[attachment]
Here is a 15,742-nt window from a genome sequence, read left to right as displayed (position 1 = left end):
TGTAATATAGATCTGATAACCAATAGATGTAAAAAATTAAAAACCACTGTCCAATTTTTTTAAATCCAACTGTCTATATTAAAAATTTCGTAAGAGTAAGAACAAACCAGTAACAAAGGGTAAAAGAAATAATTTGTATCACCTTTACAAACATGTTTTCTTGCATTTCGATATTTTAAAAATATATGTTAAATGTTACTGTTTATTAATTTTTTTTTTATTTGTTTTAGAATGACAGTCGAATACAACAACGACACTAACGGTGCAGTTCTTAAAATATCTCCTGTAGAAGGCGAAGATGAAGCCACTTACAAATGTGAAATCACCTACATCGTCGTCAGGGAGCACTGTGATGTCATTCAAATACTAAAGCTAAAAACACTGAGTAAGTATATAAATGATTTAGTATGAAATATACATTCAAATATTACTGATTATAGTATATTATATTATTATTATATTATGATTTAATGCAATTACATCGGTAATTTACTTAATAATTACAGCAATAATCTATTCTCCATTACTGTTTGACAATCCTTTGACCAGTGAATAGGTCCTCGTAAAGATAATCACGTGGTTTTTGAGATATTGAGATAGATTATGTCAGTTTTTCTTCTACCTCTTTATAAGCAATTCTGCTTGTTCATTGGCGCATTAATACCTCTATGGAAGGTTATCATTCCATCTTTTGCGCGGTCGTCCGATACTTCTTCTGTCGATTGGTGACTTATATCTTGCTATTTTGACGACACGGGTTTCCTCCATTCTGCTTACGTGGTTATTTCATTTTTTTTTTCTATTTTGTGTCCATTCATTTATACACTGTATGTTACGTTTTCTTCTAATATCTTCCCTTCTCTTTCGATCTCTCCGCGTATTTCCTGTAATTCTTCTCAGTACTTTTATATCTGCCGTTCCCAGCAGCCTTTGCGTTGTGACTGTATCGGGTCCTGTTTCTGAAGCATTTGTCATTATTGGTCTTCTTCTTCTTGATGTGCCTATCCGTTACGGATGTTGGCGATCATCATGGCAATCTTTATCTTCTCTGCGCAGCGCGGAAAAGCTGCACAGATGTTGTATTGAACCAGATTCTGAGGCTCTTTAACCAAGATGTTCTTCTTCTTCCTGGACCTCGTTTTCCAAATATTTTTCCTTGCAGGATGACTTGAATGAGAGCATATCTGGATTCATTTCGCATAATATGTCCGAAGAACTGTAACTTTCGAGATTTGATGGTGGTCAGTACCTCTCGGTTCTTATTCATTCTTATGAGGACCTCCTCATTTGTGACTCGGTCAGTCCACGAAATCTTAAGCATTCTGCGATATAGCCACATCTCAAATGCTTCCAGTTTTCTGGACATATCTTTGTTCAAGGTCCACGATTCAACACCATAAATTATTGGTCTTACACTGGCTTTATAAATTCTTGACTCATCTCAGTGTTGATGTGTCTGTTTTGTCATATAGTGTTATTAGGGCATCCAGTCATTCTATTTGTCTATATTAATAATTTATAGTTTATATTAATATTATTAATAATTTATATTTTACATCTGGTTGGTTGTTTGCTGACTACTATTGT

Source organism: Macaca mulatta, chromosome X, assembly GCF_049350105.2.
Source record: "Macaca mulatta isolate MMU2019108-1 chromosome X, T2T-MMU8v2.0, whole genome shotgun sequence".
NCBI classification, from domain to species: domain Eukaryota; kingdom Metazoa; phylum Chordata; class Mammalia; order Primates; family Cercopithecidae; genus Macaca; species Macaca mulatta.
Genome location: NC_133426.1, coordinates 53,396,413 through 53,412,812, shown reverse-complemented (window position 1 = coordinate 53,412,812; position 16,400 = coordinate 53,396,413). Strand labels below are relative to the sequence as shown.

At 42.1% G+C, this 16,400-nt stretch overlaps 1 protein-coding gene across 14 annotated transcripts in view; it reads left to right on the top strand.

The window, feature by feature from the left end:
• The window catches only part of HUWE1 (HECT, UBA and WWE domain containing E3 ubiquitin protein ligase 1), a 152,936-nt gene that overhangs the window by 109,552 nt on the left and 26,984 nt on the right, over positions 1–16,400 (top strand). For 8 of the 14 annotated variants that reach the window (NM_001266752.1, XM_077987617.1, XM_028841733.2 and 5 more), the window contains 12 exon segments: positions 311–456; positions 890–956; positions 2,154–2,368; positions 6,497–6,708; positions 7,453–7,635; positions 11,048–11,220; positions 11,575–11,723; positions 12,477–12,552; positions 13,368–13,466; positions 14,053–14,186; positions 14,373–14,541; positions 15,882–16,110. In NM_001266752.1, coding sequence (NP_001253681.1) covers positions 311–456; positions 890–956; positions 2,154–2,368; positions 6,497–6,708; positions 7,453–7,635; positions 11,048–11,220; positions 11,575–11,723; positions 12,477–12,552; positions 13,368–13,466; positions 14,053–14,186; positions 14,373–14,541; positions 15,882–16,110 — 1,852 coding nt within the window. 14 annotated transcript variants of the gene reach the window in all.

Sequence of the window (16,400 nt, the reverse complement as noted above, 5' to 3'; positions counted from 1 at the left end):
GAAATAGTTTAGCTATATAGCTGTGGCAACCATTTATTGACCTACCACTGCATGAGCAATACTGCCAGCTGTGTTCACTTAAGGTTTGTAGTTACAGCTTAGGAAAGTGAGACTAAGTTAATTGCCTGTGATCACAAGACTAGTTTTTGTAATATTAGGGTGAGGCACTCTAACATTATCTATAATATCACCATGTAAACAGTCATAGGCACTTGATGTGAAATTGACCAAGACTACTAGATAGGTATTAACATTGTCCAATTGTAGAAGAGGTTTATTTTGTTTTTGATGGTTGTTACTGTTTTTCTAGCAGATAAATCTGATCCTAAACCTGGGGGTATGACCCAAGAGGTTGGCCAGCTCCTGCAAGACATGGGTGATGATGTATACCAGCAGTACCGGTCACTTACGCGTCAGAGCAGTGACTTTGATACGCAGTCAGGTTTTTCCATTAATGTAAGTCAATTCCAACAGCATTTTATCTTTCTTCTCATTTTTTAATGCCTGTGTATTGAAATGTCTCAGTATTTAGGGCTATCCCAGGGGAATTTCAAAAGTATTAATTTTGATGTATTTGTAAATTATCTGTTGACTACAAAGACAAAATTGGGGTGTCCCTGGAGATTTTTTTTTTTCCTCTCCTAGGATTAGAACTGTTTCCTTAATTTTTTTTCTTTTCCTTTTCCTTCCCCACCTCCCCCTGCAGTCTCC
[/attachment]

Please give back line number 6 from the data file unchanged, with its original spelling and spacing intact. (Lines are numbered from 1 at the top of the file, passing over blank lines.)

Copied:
Genome location: NC_133426.1, coordinates 53,396,413 through 53,412,812, shown reverse-complemented (window position 1 = coordinate 53,412,812; position 16,400 = coordinate 53,396,413). Strand labels below are relative to the sequence as shown.